Hennepin County jurors convicted a West St. Paul man on Saturday of two counts of identity theft, then resumed deliberations on Monday and concluded that he was a career criminal.

That determination could result in a "tough sentence," according to Chuck Laszewski, a spokesman for the county attorney's office.

Prosecutors will ask that Donald Allen Ellis, 56, receive a 20-year sentence, the maximum, Laszewski said. Judge Kerry Meyer set sentencing for Oct. 1.

Ellis was arrested in February by county sheriff's detectives and charged with conducting a large-scale crime operation that involved credit card fraud, theft and counterfeit checks. He had been out on bail on similar ID theft charges.

Ellis was accused of breaking into cars across the metro area and stealing credit cards. Assistant County Attorney Diane Krenz said he then went to stores such as Target and bought gift cards.

Ellis also recruited accomplices, including drug abusers and homeless people, to buy the gift cards with stolen credit cards, Krenz said. If he was caught using the gift cards, "He could say, 'I didn't do it,'" she said.

Laszewski wrote in a news release that Ellis was caught in October during a routine traffic stop by Minneapolis-St. Paul airport police. The driver did not have a valid driver's license, and Ellis was in the back seat. The car was impounded, and when police searched the vehicle, they found a purse belonging to a woman who had reported it stolen from her car two days before.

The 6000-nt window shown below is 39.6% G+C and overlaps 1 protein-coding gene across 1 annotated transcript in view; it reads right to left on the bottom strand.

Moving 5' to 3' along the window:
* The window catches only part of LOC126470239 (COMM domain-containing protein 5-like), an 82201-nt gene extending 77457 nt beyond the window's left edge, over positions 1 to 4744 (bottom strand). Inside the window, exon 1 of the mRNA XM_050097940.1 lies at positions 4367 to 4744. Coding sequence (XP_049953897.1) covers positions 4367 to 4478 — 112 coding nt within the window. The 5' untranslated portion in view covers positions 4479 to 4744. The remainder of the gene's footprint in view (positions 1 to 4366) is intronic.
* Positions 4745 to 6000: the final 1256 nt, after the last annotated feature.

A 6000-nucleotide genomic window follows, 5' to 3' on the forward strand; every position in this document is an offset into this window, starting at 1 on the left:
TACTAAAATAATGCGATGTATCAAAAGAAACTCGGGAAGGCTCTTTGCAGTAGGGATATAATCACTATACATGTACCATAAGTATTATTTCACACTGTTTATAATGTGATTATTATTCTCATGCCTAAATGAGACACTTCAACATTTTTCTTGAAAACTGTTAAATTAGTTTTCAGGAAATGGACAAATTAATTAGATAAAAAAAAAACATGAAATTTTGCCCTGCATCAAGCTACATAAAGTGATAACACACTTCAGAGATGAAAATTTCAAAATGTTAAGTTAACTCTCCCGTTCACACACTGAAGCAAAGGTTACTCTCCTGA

The Sheriff's Office interviewed the driver, and she explained her role in the scheme. Dozens of victims were located. Authorities then searched Ellis' house and found numerous credit cards, checks, driver's licenses and other evidence, according to Laszewski.

Each charge for which Ellis was found guilty required eight or more victims. The jury found him guilty of being a career criminal and that he committed crimes with three or more people, which could add to his sentence.

The jury began deliberations Friday, found him guilty on Saturday morning, then returned on Monday to complete deliberations, Laszewski said.

Ellis has a criminal history dating to the 1980s. In 2004, he was arrested for stealing cars, purses and forged checks totaling more than $5 million over 10 years, and for operating a crime ring in which he was the alleged kingpin. Ellis pleaded guilty to check forgery and theft by swindle and spent two years in prison.

He was arrested on identity theft charges filed in 2010, which were updated last July, when Ellis was accused of breaking into cars and stealing purses in eight metro communities in 2009 and 2010.

In a statement Monday, County Attorney Mike Freeman hailed the jury verdict.

"Criminals like Donald Ellis make it easy for prosecutors to ask a jury to determine he is a career criminal and then to seek the highest penalty possible," Freeman said. "He has spent 40 years stealing credit cards, debit cards, checks and driver's licenses and then posing as the victims. He has left a long trail of innocent people who had to spend hours canceling accounts and watching their credit cards. Society won't miss him."

Star Tribune staff writers Nicole Norfleet and Anthony Lonetree contributed to this report. Randy Furst • 612-673-4224